With all of the attention put on the search for a third baseman, the Cleveland Indians might have just as much of a problem at second base this year.
Maybe the hole that is second base is being forgotten because some of the candidates for the third base job (Jayson Nix, Luis Valbuena) are originally second basemen. This compounds the problem, though. Nix and Valbuena probably should not be starters at either position.
The only other candidate currently officially in the mix is Jason Donald. While he is a good player with a 94 OPS+ and 0.8 wins above replacement in 88 games last year, the Indians don’t seem to be married to starting him.
Instead of hoping that one of these three players suddenly establishes themselves, the Indians should see what Jason Kipnis can do with the job.
Though young, Jason Kipnis has all of the tools needed to make the transition to major league starter. He hasn’t had a batting average below .300, an on-base percentage below .385, a slugging percentage below .459 or an OPS below .847 at any minor league level.
What makes Kipnis’ performance even more impressive is that he’s done it while learning a new position. In college at Arizona State, Kipnis played center field. Transitioning from outfield to infield is difficult to say the least, and Kipnis has done very well at it.
Not only has Kipnis’ offense not suffered in the slightest during his defensive transition, he also looks like a second baseman. I watched him play numerous games at Akron this year, and I would have never guessed that he was a converted outfielder.
Admittedly, I am a defensive purist who would rather see a 2-1 game than an 11-10 one. I love watching great defense, and that’s one of the things that stood out to me about Kipnis. He fields his position well and does a good job turning the double play. Any flaws in his defense are minimal. With the level Kipnis plays at offensively, any minimal defensive flaws don’t matter enough to keep him down.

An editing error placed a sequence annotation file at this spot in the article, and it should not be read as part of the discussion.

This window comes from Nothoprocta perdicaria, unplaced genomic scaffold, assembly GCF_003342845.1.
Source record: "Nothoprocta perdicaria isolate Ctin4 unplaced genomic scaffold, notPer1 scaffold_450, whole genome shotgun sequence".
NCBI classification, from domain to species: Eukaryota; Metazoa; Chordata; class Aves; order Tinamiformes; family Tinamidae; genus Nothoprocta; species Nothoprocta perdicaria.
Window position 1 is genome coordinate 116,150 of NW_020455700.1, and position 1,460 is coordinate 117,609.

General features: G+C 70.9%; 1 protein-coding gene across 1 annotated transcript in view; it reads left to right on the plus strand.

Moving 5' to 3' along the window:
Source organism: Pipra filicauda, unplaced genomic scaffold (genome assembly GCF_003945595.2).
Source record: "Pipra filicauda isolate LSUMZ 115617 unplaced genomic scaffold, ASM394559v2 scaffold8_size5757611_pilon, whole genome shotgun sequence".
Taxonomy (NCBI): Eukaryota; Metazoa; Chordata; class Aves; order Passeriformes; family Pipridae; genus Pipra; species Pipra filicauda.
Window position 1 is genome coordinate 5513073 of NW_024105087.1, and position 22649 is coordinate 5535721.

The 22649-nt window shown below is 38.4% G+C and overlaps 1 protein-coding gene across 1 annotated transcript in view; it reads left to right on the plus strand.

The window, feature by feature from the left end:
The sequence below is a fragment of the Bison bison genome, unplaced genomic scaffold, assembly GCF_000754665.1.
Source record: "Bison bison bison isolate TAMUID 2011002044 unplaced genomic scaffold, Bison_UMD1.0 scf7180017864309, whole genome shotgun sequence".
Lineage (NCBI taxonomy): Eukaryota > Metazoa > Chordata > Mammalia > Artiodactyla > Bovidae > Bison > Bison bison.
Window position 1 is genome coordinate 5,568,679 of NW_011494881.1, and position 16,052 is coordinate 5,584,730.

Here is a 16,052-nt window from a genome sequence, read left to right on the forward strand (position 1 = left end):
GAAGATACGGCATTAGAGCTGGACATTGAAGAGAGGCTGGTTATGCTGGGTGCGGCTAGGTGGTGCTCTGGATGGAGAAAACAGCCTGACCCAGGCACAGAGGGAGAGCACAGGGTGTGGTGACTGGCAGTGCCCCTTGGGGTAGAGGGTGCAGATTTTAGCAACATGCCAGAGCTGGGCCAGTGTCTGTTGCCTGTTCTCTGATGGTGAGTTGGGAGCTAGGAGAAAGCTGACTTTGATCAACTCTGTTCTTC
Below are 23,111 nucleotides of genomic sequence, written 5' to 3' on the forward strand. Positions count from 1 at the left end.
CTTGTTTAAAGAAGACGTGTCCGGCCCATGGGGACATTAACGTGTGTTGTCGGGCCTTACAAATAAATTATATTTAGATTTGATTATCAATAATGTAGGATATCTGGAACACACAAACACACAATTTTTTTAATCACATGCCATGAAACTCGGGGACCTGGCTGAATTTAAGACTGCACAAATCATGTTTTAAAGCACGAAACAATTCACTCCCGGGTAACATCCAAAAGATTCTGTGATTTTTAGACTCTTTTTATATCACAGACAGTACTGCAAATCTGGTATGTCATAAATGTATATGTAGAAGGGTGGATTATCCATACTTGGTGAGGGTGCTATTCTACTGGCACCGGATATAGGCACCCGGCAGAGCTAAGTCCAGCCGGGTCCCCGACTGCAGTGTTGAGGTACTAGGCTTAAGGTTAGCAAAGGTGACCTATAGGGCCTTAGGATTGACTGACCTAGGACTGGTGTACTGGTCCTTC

When Kipnis was called up to the Columbus Clippers for the AAA International League playoffs, he took his game to another level. In seven games, Kipnis had a 1.199 OPS and hit for the cycle during the series’ clincher.
Clearly, Jason Kipnis does not shrink away from pressure. There seems to be no reason that he wouldn’t embrace the challenge of being the Indians’ everyday second baseman and run with it.
Unfortunately, I don’t think that he will get the chance out of the gate this year.
Cleveland Indians farm director Ross Atkins says that “we’ve found there’s just a lot less pressure on a young player when they start in the minors rather than have them on the Opening Day roster.”
I don’t care that he goes on to say that Jason Kipnis could be an exception to that rule; that rule is ridiculous. These players are being paid to play baseball, with the ultimate goal of making the big league club. Making the Opening Day roster should be a reward for hard work.
Maybe Atkins and the Tribe are trying to protect prospects debuting in the major league. When a young prospect struggles out of the gate, he can lose his job and be sent back to AAA. This creates immense pressure on prospects to prove themselves immediately.
Things rarely go well right out of the gate for prospects. Basically from the start, they are playing scared. Prospects press because of the fear of losing their jobs.
My point is if a team would just commit to the prospect from the start, he would be fine. Tell him that he is the starter and they are sticking with him, and then back it up. This eliminates most of the pressure problem.
This rule that young players should start the season in the minors, and then get called up doesn’t make sense. Prospects don’t become miraculously ready after a month in the minors; if they’re ready in May, then they’re ready a month earlier on Opening Day.
Hopefully, the Indians aren’t blinded by their arbitrary rules and see that Jason Kipnis is the best option they have at second base in 2011. Why delay the future for players who probably won’t be around for much longer? Let’s see what Kipnis has to offer the Tribe, now and in the future.